I gave up on dried beans two years ago. It was just.not.working.
In the early months after our wedding, when my enthusiasm over all things homemade was sky-high, I tried my hand at dried chickpeas. Dried kidney beans, too. I soaked them, rinsed them, and cooked them. But after four or five hours of cooking, they were still too tough to eat (and don’t think I wasn’t tasting them every half-hour). This happened several times, and finally, after a particularly unappealing bean salad of partially cooked beans, I called it quits.
From then on, it was cans only.
I mentioned this to my mother-in-law a few months ago, and she promised to solve the problem during her then-upcoming trip to help us after the birth of our son. She arrived with photocopied instruction sheets, lots of recipes that call for beans, and a huge bag of white beans to start us off. She was prepared.
And she did solve the problem, along with a bit of help from Google (probably while she was holding the baby and making us dinner). So where did I go wrong, and how can you make sure to get it right? Let me show you.
See that pot down there? It has water in it, enough to cover the (pre-soaked) chickpeas by a couple of inches. But that isn’t just any water…it’s filtered water. I think I’ll repeat that. FILTERED! WATER! IS THE SOLUTION!
Here in Israel, we have hard water. I don’t know enough about the chemical makeup to explain what that is exactly, but it does things. The laundry comes out kind of stiff, especially if you don’t follow a wash cycle with some time in the dryer. And the other thing hard water does? It makes it impossible to cook dried beans.
So avoid the hard water. Use filtered to soak your beans, use it to rinse them, and use it as your cooking water. If you need to add water to the pot during cooking, don’t forget to make it filtered then, too.
Cooking times vary depending on the bean. I’ve been using Norene Gilletz‘s chart, which suggests cooking navy (white) beans, kidney beans, and black beans for 1½-2 hours and chickpeas for 2-3 hours. As you try different beans, make notes for yourself about how long they took. I find that I tend to need the upper end of those suggested cooking times, but start tasting for doneness at the lower end and see how it goes.
How do you know when your beans are done? They’ll be soft enough to eat without any effort. It’s kind of like tasting pasta for doneness. When it’s done, it’s done. You can tell.
And lest you think you have to cook a fresh pot every time you need beans for a recipe — nope, you can freeze them. And by that I mean you can freeze them after soaking but before cooking OR after cooking. (You can thank Norene for that tip, too.) I cook 2 cups of dried beans at a time (the yield is about six cups), use what I need, and freeze the rest in 1- and 2-cup portions.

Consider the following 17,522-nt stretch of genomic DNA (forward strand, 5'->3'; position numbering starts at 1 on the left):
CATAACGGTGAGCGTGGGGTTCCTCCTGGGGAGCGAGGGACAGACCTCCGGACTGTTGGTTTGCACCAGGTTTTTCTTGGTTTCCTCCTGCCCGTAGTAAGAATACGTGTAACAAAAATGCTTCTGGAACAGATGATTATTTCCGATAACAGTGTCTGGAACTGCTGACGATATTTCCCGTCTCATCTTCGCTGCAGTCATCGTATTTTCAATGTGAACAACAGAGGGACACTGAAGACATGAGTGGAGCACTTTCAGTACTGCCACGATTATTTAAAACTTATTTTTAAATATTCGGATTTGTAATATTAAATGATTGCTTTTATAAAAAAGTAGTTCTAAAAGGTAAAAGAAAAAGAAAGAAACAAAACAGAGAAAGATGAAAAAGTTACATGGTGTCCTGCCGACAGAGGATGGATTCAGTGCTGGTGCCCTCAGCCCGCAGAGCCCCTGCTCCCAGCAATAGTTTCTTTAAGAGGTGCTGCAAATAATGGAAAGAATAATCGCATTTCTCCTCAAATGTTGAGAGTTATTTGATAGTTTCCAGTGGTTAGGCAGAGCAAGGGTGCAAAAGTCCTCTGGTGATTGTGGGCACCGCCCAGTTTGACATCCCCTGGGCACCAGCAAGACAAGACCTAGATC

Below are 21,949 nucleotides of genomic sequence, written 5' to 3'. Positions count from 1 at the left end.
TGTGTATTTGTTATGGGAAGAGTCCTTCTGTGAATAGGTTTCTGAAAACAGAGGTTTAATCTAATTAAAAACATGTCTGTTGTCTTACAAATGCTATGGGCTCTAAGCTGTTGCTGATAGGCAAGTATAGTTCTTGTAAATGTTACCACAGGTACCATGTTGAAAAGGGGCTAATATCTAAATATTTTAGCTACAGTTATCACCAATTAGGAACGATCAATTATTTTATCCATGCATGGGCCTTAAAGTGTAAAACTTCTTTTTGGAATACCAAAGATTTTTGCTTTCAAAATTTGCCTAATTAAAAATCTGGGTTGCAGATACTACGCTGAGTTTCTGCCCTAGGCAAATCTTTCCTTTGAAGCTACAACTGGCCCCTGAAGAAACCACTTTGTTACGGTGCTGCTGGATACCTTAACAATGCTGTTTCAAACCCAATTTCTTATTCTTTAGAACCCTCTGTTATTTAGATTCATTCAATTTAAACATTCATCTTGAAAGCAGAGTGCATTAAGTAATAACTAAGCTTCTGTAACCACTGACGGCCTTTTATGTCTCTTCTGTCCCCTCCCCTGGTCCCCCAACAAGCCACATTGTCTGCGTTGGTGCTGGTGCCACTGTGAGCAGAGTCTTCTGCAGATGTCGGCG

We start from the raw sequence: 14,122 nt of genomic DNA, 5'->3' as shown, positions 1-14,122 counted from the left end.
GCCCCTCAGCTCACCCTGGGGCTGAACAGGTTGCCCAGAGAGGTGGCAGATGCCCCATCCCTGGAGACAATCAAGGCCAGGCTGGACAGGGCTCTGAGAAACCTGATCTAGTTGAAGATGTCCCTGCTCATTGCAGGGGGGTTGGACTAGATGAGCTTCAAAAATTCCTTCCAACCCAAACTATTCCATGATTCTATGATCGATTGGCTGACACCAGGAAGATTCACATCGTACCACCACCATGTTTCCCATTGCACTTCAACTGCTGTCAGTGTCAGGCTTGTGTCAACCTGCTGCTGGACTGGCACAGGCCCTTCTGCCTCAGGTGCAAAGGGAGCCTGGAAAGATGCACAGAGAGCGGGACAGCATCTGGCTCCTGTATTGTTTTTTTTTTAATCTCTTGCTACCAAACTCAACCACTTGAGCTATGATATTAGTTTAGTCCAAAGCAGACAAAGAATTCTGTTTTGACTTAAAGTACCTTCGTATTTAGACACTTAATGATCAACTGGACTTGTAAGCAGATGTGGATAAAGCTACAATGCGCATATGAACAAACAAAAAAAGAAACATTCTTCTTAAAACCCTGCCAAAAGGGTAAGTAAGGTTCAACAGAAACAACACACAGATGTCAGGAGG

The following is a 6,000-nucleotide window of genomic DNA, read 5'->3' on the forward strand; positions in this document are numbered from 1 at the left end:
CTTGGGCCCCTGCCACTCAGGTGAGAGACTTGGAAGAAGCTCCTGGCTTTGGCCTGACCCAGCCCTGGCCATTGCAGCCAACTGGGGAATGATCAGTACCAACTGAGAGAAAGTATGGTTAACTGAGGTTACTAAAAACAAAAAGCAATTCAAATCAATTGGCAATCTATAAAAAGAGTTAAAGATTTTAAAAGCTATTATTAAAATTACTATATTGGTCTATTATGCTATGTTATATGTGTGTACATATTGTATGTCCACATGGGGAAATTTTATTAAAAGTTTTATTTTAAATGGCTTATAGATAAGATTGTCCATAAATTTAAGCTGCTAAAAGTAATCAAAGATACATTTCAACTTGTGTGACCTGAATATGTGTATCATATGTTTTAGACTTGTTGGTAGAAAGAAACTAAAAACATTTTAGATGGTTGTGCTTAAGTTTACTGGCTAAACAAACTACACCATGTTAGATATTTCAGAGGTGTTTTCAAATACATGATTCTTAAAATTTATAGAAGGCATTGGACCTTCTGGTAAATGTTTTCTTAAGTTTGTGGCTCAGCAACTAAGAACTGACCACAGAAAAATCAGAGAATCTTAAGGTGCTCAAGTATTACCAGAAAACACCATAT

Making your own beans is much cheaper than buying them ready-made in a can. The cans are obviously convenient, but with a little advance planning, you can have a supply of beans on hand that taste better and cost less.
If you aren’t in Israel, by the way, your water is probably fine as it is, and this is probably not such an exciting tip (sorry). But for those of you who do live here, and for the ones who have been frustrated by beans that refuse to cook, welcome. Welcome to the world of beans.
What’s that, you wanted some bean recipes? Sure thing.
- Classic chummus
- Pumpkin chummus
- Lemon and lime chickpea salad
- Italian vegetable soup
- Homemade falafel
- Curried eggplant and chickpeas
- White bean dip
- Pumpkin, white bean, and lentil soup
- White bean and carrot soup
- Spinach and white bean soup
- Quinoa chili
- Pasta with veggies and white bean sauce
- Pumpkin black bean soup
- Black bean, corn, and mango quinoa salad
- Spicy black bean veggie burgers
- Black bean, sweet potato, and quinoa burgers
- Vegetarian chili with black beans and corn
- Black bean brownies
One year ago: Chewy red velvet cookies with white chocolate chips
Yield: 2 cups cooked beans
- 2/3 cup dried beans
- filtered water to cover beans by a few inches, for soaking, rinsing, and cooking (if the water in your area is not hard, the tap is fine)
1. The night before: Soak beans in a large pot in enough filtered water to cover them by a few inches. Leave them to soak on the counter for 8 hours. (I use my 5.3-quart pot, the same one that I use for soups. It’s big enough to cook a triple batch of beans with plenty of room, and this way I only use one pot from start to finish.)
2. Drain beans and rinse with filtered water. Rinse out the pot, too.
3. Return the beans to the pot and add enough (fresh) filtered water to cover them by a couple of inches. Bring to a boil, then reduce heat to low and cook the beans until they’re soft enough to eat without effort. (If they taste done, they’re probably done!) I follow Norene Gilletz‘s suggestion to cook navy (white) beans, kidney beans, and black beans for 1½-2 hours and chickpeas for 2-3 hours. Taste the beans at the lower end of the range given for the cooking time, and continue cooking as needed.
4. Drain and use in whichever recipe motivated you to make your own beans. Beans can also be frozen, either before or after cooking. (Beans frozen before cooking should first be soaked for 8 hours as directed above.)